He was introduced into the mystical path by a wandering dervish, Shamsuddin of Tabriz, also known as Shams. This enigmatic dervish played a very important role in Rumi’s life and influenced his literary works. Rumi met this 60-year-old mysterious and magnificent dervish wearing “black and thick woolen dress” in December 1244. Rumi’s life was transformed through his encounter with Shams, who had entered Konya that year after spending some time in Baghdad. Shams was a mysterious and powerful Sufi, who fled social connections. Even his death remains a mystery and he has several tombs, which remain as sites of pilgrimage, to this day. To Rumi, he was more than just a teacher or a guide or philosopher. Shams gave a new life to Rumi; he reshaped his soul and gave him the divine enlightenment, which Rumi treasured until his last moment. Rumi considered Shams as a gateway to divine love, the love of God. His love and his bereavement over the death of Shams found their expression in a surge of music, dance and lyric poems, ‘Divani Shamsi Tabriz’. Rumi’s great love and devotion for Shams is expressed in his own words in the poems of ‘Divani Shamsi Tabriz’ that is a collection of poems dedicated to him.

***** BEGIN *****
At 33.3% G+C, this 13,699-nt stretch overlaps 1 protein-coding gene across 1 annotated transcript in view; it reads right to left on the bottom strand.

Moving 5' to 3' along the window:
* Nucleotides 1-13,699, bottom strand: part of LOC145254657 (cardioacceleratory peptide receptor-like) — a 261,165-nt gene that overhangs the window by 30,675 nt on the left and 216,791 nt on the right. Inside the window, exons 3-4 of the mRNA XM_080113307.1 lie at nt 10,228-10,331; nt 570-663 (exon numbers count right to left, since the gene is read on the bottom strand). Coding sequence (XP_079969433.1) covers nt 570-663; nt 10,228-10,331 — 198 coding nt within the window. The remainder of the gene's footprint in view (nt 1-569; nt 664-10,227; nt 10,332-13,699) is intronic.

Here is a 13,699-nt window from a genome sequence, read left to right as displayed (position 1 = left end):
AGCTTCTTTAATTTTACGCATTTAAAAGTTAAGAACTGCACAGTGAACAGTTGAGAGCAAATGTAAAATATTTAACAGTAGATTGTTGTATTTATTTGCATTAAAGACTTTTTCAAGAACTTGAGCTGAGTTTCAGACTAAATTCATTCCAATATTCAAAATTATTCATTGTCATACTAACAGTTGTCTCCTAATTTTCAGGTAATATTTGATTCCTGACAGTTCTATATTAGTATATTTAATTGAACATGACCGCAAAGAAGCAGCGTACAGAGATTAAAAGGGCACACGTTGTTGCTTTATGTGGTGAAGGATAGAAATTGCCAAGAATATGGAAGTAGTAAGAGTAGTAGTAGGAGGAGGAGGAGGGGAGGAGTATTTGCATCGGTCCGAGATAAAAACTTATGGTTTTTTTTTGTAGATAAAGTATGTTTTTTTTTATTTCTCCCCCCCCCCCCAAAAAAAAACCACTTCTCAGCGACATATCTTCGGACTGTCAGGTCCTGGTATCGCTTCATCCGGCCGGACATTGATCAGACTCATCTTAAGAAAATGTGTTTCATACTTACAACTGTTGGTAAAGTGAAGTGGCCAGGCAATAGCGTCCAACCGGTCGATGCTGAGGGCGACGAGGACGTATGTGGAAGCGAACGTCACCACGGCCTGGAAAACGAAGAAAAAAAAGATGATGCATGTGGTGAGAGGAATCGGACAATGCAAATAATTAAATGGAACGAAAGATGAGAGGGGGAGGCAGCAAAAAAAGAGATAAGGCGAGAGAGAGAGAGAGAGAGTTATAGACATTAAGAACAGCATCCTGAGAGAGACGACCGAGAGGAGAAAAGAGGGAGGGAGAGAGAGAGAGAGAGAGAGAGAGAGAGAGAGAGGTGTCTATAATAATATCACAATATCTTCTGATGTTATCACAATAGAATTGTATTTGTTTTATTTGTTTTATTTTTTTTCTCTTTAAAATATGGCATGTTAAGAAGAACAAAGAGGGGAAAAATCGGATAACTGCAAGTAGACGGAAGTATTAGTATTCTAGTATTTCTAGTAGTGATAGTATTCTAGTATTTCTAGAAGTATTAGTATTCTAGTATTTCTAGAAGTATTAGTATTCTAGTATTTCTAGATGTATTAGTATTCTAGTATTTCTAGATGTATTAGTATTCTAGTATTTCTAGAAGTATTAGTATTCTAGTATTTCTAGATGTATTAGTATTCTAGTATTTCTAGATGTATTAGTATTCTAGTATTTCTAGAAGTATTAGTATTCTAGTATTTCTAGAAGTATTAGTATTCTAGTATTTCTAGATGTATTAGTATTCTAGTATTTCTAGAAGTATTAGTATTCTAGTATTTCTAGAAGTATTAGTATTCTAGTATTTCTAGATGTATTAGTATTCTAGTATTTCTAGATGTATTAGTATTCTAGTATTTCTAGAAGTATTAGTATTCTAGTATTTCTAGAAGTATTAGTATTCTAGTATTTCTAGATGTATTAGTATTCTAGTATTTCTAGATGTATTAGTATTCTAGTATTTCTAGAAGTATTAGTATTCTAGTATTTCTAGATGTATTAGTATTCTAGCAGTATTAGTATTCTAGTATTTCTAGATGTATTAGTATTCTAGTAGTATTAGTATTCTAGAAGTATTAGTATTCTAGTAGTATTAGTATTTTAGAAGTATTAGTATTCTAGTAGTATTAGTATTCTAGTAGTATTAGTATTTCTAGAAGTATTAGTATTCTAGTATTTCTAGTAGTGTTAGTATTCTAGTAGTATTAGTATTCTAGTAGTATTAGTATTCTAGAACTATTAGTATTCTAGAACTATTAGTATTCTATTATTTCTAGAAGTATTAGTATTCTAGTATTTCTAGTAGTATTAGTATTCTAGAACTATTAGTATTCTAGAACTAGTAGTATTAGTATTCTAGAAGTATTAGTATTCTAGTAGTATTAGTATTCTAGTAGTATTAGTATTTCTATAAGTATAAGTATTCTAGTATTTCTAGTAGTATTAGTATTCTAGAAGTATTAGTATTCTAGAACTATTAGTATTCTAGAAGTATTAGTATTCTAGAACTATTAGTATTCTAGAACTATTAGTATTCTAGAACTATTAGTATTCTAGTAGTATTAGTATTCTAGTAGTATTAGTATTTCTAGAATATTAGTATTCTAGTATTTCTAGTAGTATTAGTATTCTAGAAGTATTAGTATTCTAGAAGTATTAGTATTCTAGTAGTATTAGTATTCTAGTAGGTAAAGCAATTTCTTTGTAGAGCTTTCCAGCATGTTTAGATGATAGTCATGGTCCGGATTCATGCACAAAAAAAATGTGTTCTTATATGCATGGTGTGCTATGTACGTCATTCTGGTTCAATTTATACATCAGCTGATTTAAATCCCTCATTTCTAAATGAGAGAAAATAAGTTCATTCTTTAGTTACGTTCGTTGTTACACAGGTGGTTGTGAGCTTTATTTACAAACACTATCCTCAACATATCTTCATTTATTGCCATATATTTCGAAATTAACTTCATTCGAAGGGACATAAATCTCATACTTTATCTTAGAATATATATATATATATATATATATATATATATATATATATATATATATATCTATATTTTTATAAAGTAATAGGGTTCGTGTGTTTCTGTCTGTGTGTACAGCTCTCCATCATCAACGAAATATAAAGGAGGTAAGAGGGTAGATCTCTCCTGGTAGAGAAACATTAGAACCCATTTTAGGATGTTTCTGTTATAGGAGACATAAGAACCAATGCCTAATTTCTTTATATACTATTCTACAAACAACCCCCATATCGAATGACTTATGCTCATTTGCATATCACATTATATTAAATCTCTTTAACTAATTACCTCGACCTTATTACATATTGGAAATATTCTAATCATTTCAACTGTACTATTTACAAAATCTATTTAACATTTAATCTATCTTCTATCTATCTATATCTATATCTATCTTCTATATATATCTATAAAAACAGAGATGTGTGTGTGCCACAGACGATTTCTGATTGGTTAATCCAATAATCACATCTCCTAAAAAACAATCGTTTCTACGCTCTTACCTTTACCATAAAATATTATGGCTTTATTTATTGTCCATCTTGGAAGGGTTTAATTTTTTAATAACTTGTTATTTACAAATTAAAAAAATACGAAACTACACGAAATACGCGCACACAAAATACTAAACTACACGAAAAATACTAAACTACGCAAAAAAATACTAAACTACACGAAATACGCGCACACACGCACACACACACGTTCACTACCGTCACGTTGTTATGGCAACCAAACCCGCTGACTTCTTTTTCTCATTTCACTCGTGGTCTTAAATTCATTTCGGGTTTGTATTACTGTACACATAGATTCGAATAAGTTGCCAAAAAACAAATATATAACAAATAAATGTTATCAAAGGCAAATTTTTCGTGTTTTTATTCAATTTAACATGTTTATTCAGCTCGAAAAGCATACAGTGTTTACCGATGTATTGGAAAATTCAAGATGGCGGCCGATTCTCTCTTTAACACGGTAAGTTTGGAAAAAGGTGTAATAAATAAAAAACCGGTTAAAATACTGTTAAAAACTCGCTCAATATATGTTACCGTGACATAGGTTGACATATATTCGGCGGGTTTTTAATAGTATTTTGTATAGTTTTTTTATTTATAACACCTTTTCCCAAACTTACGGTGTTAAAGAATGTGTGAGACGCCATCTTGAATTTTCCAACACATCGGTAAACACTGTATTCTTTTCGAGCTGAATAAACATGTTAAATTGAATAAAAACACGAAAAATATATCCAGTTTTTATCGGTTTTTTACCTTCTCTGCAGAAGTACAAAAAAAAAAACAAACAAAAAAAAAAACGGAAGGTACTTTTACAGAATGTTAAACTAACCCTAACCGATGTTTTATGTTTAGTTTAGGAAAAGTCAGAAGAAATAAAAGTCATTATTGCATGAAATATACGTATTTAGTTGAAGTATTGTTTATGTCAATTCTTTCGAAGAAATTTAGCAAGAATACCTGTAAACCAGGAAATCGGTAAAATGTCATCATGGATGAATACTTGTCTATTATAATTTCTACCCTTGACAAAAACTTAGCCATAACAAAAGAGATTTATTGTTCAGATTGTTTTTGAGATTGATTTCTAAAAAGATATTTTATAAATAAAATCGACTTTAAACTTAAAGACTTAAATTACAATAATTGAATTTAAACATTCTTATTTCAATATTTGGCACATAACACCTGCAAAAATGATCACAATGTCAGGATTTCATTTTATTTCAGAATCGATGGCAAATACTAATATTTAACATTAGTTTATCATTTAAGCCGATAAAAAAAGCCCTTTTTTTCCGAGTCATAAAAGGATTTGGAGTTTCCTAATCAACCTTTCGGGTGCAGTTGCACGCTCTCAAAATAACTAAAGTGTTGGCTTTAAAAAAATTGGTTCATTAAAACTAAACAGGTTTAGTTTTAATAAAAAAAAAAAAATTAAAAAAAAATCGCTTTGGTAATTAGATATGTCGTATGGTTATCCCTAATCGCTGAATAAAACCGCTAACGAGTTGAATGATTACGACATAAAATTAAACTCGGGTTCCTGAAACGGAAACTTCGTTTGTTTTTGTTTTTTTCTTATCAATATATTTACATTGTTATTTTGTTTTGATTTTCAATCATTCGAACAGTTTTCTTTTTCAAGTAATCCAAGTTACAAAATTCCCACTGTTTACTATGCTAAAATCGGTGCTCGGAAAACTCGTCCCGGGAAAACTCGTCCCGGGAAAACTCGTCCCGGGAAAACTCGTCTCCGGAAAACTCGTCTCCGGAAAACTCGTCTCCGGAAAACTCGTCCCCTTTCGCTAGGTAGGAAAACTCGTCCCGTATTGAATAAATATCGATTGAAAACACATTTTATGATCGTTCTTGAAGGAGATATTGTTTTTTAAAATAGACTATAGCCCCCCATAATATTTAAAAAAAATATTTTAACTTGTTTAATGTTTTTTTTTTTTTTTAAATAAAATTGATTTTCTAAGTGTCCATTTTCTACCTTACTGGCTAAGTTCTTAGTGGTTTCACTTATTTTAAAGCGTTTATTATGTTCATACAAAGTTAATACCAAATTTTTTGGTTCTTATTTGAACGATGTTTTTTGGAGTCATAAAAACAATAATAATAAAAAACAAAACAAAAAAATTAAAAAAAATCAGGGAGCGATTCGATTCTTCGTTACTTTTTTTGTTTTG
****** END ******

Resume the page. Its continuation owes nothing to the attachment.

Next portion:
Maulana Rumi is placed among the highest echelons of Sufi mystics along with Sanai, Nizami, Al-Gazali, Farid-ad-din Attar and Hafiz.
Rumi is the author of a six-volume didactic epic, the ‘Mathnawi’. This masterpiece consisting of 25,000 couplets is regarded as his most outstanding work.
If there is any general idea underlying Rumi’s poetry, it is the absolute love for God. His influence on thought, literature and all forms of aesthetic expression in the world of Islam cannot be overrated.
Maulana Jalaluddin Rumi died on December 17, 1273. Men of five faiths followed his bier. That night was named Sebul Arus (Night of Union). Ever since, the Mawlawi dervishes have earmarked that date as a festival.